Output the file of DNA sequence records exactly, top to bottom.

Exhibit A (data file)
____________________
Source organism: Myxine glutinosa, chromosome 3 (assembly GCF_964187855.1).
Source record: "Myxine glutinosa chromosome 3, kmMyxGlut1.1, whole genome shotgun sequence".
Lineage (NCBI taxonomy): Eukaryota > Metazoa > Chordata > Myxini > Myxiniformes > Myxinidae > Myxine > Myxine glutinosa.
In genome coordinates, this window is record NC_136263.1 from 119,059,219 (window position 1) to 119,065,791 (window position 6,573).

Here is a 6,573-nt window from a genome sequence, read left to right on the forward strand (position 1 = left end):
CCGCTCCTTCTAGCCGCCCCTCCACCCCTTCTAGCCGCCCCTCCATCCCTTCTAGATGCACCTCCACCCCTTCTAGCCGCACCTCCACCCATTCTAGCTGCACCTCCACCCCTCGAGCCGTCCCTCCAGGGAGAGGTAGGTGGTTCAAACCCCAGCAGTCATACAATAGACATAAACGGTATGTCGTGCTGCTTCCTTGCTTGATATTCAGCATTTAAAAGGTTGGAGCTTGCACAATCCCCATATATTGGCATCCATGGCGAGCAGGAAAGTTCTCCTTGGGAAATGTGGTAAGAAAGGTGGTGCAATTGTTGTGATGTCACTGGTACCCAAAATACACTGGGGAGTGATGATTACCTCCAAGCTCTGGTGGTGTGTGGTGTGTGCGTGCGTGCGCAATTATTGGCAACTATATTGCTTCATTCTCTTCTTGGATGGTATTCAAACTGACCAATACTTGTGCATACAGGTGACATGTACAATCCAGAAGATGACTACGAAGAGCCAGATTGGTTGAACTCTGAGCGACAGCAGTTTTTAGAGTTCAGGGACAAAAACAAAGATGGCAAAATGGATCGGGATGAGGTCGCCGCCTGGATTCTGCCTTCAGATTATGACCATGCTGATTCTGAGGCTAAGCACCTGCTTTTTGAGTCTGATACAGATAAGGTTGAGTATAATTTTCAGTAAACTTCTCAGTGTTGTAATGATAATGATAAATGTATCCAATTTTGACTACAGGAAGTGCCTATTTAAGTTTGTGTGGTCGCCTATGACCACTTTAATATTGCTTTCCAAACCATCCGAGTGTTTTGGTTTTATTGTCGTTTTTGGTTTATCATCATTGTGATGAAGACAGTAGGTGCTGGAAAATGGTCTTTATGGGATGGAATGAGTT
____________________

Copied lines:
Source organism: Myxine glutinosa, chromosome 3 (assembly GCF_964187855.1).
Source record: "Myxine glutinosa chromosome 3, kmMyxGlut1.1, whole genome shotgun sequence".
Lineage (NCBI taxonomy): Eukaryota > Metazoa > Chordata > Myxini > Myxiniformes > Myxinidae > Myxine > Myxine glutinosa.
In genome coordinates, this window is record NC_136263.1 from 119,059,219 (window position 1) to 119,065,791 (window position 6,573).

Here is a 6,573-nt window from a genome sequence, read left to right on the forward strand (position 1 = left end):
CCGCTCCTTCTAGCCGCCCCTCCACCCCTTCTAGCCGCCCCTCCATCCCTTCTAGATGCACCTCCACCCCTTCTAGCCGCACCTCCACCCATTCTAGCTGCACCTCCACCCCTCGAGCCGTCCCTCCAGGGAGAGGTAGGTGGTTCAAACCCCAGCAGTCATACAATAGACATAAACGGTATGTCGTGCTGCTTCCTTGCTTGATATTCAGCATTTAAAAGGTTGGAGCTTGCACAATCCCCATATATTGGCATCCATGGCGAGCAGGAAAGTTCTCCTTGGGAAATGTGGTAAGAAAGGTGGTGCAATTGTTGTGATGTCACTGGTACCCAAAATACACTGGGGAGTGATGATTACCTCCAAGCTCTGGTGGTGTGTGGTGTGTGCGTGCGTGCGCAATTATTGGCAACTATATTGCTTCATTCTCTTCTTGGATGGTATTCAAACTGACCAATACTTGTGCATACAGGTGACATGTACAATCCAGAAGATGACTACGAAGAGCCAGATTGGTTGAACTCTGAGCGACAGCAGTTTTTAGAGTTCAGGGACAAAAACAAAGATGGCAAAATGGATCGGGATGAGGTCGCCGCCTGGATTCTGCCTTCAGATTATGACCATGCTGATTCTGAGGCTAAGCACCTGCTTTTTGAGTCTGATACAGATAAGGTTGAGTATAATTTTCAGTAAACTTCTCAGTGTTGTAATGATAATGATAAATGTATCCAATTTTGACTACAGGAAGTGCCTATTTAAGTTTGTGTGGTCGCCTATGACCACTTTAATATTGCTTTCCAAACCATCCGAGTGTTTTGGTTTTATTGTCGTTTTTGGTTTATCATCATTGTGATGAAGACAGTAGGTGCTGGAAAATGGTCTTTATGGGATGGAATGAGTT